Long gone are days when a G&T meant an optic measure and a gun dash, and as 2016 comes to a close it seems clear that the gin category has real staying power as a top seller in the Scottish on-trade.
With more brands continuing to roll out seemingly on a weekly basis and customers expecting a certain level of knowledge from bartenders, a number of gin producers have offered their advice on how operators can keep on top of one of the fastest evolving categories in the trade.
Tina Connolly of Halewood Wines & Spirits, the firm behind Whitley Neill Gin, reckons customers “are becoming more curious and adventurous in discovering their favoured gin” and part of the credit for this can be attributed to the UK gin production boom.
“Its quintessentially British roots really appeal to those seeking a spirit with a story and this, along with its packaging and drinking experience, is equally important as the product itself,” said Connolly.
This enthusiasm breeds knowledge, Connolly reckons, and as customers become familiar with the category licensees should expect to see sales of premium brands grow.
“Consumers, more than ever, really ‘know’ their gin and they’re driving both premium and super-premium growth,” said Connolly.
Paul Miller, founder of Eden Mill, agreed that strong gin knowledge can help drive sales and operators should take advantage of this.
“Understanding gin as a product itself can help,” said Miller.
“There are many undifferentiated gins out there.
“The consumer is thirsty for gin and hungry for product understanding, in equal measure.
“They are also promiscuous and like to try different products.”
An increased thirst for knowledge among customers has certainly given on-trade staff plenty to get to grips with, but Miller also reckons a well constructed drinks menu can carry a lot of this burden and help staff promote more premium products.
It won’t hurt to have jars of botanical examples to hand.
“Gin menus explaining the different gin making methods, authenticity of production and rationale for the various botanical recipes are helpful,” he said.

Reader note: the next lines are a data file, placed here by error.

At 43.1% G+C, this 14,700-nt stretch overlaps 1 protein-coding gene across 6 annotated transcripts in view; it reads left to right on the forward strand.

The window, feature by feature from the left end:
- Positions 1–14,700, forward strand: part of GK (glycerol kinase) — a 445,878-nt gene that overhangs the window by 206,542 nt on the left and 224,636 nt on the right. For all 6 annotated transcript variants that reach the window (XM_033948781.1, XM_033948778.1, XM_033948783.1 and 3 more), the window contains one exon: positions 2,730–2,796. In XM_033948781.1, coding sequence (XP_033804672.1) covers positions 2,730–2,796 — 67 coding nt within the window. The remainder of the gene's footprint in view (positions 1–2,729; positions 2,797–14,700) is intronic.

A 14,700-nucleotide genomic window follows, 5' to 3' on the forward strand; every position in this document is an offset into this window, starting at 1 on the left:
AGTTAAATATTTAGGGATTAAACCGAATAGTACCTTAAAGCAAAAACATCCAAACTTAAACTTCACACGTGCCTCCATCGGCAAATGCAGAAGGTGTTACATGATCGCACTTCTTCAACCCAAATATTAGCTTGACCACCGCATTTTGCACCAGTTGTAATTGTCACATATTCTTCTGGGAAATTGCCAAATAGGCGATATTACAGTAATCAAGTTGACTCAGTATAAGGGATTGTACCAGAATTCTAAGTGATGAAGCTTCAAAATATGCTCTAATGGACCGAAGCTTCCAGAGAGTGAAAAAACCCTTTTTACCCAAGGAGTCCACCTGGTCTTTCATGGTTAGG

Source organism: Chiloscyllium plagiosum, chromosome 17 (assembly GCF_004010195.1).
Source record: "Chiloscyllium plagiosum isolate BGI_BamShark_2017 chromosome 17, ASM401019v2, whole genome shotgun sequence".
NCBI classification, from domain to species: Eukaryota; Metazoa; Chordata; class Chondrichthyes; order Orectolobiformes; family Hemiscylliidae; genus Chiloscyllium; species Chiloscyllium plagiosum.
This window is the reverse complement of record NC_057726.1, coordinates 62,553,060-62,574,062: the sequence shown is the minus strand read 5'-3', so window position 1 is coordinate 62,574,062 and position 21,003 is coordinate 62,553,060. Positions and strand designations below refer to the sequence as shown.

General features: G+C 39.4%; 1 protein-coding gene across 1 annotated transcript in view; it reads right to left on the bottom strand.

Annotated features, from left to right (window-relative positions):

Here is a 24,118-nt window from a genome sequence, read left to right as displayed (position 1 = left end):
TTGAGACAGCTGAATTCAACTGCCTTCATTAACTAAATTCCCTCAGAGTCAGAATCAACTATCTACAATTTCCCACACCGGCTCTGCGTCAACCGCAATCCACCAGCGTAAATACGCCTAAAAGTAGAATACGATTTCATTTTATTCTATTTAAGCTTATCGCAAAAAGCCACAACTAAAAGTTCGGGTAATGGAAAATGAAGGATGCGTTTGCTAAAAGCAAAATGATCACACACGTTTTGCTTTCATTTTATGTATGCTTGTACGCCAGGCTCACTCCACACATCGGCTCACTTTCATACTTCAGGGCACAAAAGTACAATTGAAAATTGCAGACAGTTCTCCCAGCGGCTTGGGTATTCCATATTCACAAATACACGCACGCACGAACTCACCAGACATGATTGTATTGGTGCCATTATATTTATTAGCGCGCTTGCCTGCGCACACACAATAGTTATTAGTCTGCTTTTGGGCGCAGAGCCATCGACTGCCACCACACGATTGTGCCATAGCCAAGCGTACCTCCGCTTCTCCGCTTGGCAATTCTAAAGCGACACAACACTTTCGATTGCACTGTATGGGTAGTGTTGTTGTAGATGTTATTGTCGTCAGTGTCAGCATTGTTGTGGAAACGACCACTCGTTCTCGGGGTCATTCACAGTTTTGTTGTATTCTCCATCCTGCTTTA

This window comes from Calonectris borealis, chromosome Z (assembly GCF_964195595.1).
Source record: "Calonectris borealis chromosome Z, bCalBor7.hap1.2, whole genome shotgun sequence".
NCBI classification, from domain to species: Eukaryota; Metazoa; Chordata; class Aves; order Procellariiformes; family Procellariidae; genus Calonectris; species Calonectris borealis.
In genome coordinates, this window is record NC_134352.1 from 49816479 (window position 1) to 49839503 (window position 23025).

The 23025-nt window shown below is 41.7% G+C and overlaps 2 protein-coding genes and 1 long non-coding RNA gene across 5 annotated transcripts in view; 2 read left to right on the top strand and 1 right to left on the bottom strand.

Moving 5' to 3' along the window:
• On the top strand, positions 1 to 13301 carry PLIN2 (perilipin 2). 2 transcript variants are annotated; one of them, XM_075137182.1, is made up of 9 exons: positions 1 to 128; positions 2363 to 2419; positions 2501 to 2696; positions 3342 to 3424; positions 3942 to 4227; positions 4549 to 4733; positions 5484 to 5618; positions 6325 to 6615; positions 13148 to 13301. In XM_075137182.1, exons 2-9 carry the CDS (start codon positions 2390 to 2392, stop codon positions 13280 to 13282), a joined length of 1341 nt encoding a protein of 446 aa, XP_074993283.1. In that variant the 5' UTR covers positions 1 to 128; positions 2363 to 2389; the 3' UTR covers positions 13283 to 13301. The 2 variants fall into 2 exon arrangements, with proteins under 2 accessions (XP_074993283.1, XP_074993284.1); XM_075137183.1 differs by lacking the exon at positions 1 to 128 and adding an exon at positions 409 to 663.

“These can be used to up-sell and to encourage consumer trial.”
There’s unquestionably a lot to learn for the gin novice and Sian Buchan, brand ambassador for Caorunn Gin, suggests operators head out to sample new products themselves.
“Go to as many trade shows or tastings as possible so that you can try the products and ensure excellent quality for your customers,” she said.
“Also, once you have a product in, find out if the brand has any kind of training available to you as there is likely to be someone available to talk to your staff and show that product in its best way so that staff can then talk about it or show it off with confidence to your customers.”
Even the most knowledgeable staff members are unlikely to have an answer to every question a clued-up customer may ask – especially with interest so high.
When it comes to tackling tricky questions, Buchan reckons honesty is the best policy.
“Be open and honest,” she said.
“Consumers know much more than ever before so if you’re asked a question that you’re not sure about, say that and say you’ll find out and get back to them rather than make something up or lie.”
The scale of the task faced by bartenders when it comes to gin knowledge was not lost on Leah Shaw Hawkins of Pickering’s Gin, but there are shortcuts and solutions at hand.
“Botanicals can be baffling, and lengthy lists are rarely worth learning in their entirety – depending on the spirit they can often be pretty difficult to detect on the nose and palate,” said Shaw Hawkins.
“It won’t hurt to have a few little jam jars of botanical examples to hand – maybe think about picking up some juniper berries, cardamom pods, angelica/orris root, etc.
“Having examples of some of the main flavour groups found in gin (floral, spice, citrus, bitter) to hand will really help gin fans, and hospitality teams, make the connection between the subtle notes they enjoy and where they come from.”
A flavour focus can certainly pay dividends at the bar according to the gin producers, but not every operator needs to bring in a world class mixologist to make hay from the gin boom.
James Shelbourne of Silent Pool reckons there’s still plenty of mileage in the G&T serve as a mechanism for exploring the vast selection of small-batch gins on offer at present.
“Improving the bottom line is about offering a range of styles and prices,” he said. “Offering G&T menus isn’t original but they work – particularly where varied garnishes are added.
“[They are] simple to execute (you don’t need a cocktail bar person) and value-added – so a surcharge on a standard G&T.”
Gin and tonic may be the biggest juniper spirit serve in the on-trade, but it’s not for everyone.
Simon Fairclough, distiller of Persie Gin, said he finds that “people who don’t like tonic tend to have a sweeter tooth” and offered some suggestions for getting these customers into gin.
“If this is the case, we would steer them towards a gin liqueur and serve it over ice – or with Prosecco or a ginger-based premium lemonade,” said Fairclough.
“Bitter lemon is also cropping up more often these days and is suited best to full-bodied fruity gins.
“We also find ginger ale a terrific mixer for slightly sweeter gins such as an Old Tom, or spicier gins with a cinnamon or cassia base.
“The trick is getting the balance right between the gin botanicals and the mixer.”